Parasites 'resistant to malaria'

30 April 2013 11:53

Parasites which cause malaria, transmitted by mosquitos (pictured), have been found to be resistant to common treatments

Parasites which cause malaria, transmitted by mosquitos (pictured), have been found to be resistant to common treatments

Three distinct groups of the parasite which causes malaria have been found in new drug-resistant forms, scientists say. Genetically different parasites were identified in Cambodia, which were found to survive treatment by the common drug artemisinin. It is a stark reminder of the importance of having medical travel insurance.

Resistance to the drug was reported back in 2008 in the western area of the country and instances have since spread to other parts of south-east Asia. Parasites in the region have developed resistance to anti-malaria drugs since the 1950s and scientists have never been able to establish why this is the case. The worry now is that the same thing happens with artemisinin.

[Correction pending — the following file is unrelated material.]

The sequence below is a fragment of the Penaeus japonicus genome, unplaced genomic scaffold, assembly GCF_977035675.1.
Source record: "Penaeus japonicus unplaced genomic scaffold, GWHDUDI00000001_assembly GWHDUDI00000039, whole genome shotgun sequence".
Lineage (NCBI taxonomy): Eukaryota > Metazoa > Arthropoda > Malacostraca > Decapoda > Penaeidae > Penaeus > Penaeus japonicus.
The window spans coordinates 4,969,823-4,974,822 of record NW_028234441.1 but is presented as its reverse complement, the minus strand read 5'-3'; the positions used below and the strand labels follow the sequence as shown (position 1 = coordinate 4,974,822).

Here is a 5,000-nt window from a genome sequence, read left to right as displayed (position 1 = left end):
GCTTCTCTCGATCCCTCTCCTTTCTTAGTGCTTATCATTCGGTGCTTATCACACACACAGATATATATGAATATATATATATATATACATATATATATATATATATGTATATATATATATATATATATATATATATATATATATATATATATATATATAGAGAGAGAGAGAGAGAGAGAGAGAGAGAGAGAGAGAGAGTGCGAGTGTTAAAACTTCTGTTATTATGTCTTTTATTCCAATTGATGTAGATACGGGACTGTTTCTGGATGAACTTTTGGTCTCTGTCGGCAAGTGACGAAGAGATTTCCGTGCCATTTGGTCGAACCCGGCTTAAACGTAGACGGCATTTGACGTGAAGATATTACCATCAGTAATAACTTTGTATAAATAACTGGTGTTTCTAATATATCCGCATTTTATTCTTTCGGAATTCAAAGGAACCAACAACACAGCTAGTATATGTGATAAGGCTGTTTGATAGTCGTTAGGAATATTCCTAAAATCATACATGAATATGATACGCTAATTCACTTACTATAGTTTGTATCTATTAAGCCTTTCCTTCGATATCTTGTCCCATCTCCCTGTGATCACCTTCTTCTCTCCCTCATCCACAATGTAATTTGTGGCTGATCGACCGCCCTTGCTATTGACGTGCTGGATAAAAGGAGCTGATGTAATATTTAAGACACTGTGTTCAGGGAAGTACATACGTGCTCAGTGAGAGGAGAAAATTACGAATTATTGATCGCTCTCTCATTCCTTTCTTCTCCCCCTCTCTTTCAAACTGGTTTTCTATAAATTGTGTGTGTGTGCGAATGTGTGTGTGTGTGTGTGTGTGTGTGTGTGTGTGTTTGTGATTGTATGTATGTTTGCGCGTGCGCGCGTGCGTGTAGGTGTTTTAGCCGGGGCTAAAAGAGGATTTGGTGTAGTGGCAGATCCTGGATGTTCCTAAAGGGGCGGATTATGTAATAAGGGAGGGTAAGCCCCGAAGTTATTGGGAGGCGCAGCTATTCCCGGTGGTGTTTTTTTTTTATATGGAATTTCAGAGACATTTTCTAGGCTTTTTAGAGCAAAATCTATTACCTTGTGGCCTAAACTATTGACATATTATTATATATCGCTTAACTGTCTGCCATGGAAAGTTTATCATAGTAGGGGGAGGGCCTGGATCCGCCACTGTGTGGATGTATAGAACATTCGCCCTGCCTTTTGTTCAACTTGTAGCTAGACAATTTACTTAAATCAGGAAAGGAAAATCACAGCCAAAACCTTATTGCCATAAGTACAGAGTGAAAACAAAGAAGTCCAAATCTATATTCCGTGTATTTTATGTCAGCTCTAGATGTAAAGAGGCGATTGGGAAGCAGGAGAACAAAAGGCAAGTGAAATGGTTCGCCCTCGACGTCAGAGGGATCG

Scientists recently sequenced the genomes of 800 Plasmodium falciparum (parasites which cause the disease) found around the planet. They say they discovered three groups of parasites in the south-east Asia region which withstand anti-malaria drugs.

Lead researcher Olivo Miotto, who works at both Oxford University and Mahidol University in Thailand, said: "All the most effective drugs that we have had in the last few decades have been one by one rendered useless by the remarkable ability of this parasite to mutate and develop resistance. Artemisinin right now works very well. It is the best weapon we have against the disease and we need to keep it."

The research was published in the journal Nature Genetics.

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